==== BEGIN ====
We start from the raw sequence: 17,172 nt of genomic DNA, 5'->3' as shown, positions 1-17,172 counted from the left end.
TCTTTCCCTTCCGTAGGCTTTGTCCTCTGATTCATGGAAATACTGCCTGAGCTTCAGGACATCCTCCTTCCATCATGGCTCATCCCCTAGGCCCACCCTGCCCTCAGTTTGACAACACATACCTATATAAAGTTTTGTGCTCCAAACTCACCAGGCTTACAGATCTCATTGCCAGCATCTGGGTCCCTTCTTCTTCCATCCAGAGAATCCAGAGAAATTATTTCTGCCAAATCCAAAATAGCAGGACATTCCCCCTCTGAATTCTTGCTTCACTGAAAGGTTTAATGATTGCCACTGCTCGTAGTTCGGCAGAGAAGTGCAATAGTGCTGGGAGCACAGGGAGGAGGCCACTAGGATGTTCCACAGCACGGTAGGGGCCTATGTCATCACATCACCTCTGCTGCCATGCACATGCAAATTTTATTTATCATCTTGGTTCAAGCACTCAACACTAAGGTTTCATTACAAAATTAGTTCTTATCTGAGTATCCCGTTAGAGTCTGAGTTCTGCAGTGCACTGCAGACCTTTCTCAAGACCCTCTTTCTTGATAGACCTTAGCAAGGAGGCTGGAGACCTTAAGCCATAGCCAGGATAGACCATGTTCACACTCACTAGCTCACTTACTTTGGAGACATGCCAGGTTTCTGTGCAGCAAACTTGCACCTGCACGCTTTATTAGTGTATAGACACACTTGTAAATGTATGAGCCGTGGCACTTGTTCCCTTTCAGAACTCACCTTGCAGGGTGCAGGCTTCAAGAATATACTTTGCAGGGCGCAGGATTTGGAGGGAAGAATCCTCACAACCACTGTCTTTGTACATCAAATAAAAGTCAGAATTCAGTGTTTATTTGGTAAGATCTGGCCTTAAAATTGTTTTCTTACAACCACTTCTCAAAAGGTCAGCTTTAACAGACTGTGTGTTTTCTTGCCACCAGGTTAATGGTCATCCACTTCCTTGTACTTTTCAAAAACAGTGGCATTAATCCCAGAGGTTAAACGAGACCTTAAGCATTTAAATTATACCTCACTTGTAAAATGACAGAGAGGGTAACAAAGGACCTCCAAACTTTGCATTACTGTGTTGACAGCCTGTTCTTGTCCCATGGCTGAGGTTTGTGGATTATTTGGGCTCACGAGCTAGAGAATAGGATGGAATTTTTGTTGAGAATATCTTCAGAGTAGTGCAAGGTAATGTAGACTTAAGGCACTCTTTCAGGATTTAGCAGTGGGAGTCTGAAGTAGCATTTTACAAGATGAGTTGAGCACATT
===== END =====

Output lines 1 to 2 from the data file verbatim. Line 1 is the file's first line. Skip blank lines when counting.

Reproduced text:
We start from the raw sequence: 17,172 nt of genomic DNA, 5'->3' as shown, positions 1-17,172 counted from the left end.
TCTTTCCCTTCCGTAGGCTTTGTCCTCTGATTCATGGAAATACTGCCTGAGCTTCAGGACATCCTCCTTCCATCATGGCTCATCCCCTAGGCCCACCCTGCCCTCAGTTTGACAACACATACCTATATAAAGTTTTGTGCTCCAAACTCACCAGGCTTACAGATCTCATTGCCAGCATCTGGGTCCCTTCTTCTTCCATCCAGAGAATCCAGAGAAATTATTTCTGCCAAATCCAAAATAGCAGGACATTCCCCCTCTGAATTCTTGCTTCACTGAAAGGTTTAATGATTGCCACTGCTCGTAGTTCGGCAGAGAAGTGCAATAGTGCTGGGAGCACAGGGAGGAGGCCACTAGGATGTTCCACAGCACGGTAGGGGCCTATGTCATCACATCACCTCTGCTGCCATGCACATGCAAATTTTATTTATCATCTTGGTTCAAGCACTCAACACTAAGGTTTCATTACAAAATTAGTTCTTATCTGAGTATCCCGTTAGAGTCTGAGTTCTGCAGTGCACTGCAGACCTTTCTCAAGACCCTCTTTCTTGATAGACCTTAGCAAGGAGGCTGGAGACCTTAAGCCATAGCCAGGATAGACCATGTTCACACTCACTAGCTCACTTACTTTGGAGACATGCCAGGTTTCTGTGCAGCAAACTTGCACCTGCACGCTTTATTAGTGTATAGACACACTTGTAAATGTATGAGCCGTGGCACTTGTTCCCTTTCAGAACTCACCTTGCAGGGTGCAGGCTTCAAGAATATACTTTGCAGGGCGCAGGATTTGGAGGGAAGAATCCTCACAACCACTGTCTTTGTACATCAAATAAAAGTCAGAATTCAGTGTTTATTTGGTAAGATCTGGCCTTAAAATTGTTTTCTTACAACCACTTCTCAAAAGGTCAGCTTTAACAGACTGTGTGTTTTCTTGCCACCAGGTTAATGGTCATCCACTTCCTTGTACTTTTCAAAAACAGTGGCATTAATCCCAGAGGTTAAACGAGACCTTAAGCATTTAAATTATACCTCACTTGTAAAATGACAGAGAGGGTAACAAAGGACCTCCAAACTTTGCATTACTGTGTTGACAGCCTGTTCTTGTCCCATGGCTGAGGTTTGTGGATTATTTGGGCTCACGAGCTAGAGAATAGGATGGAATTTTTGTTGAGAATATCTTCAGAGTAGTGCAAGGTAATGTAGACTTAAGGCACTCTTTCAGGATTTAGCAGTGGGAGTCTGAAGTAGCATTTTACAAGATGAGTTGAGCACATT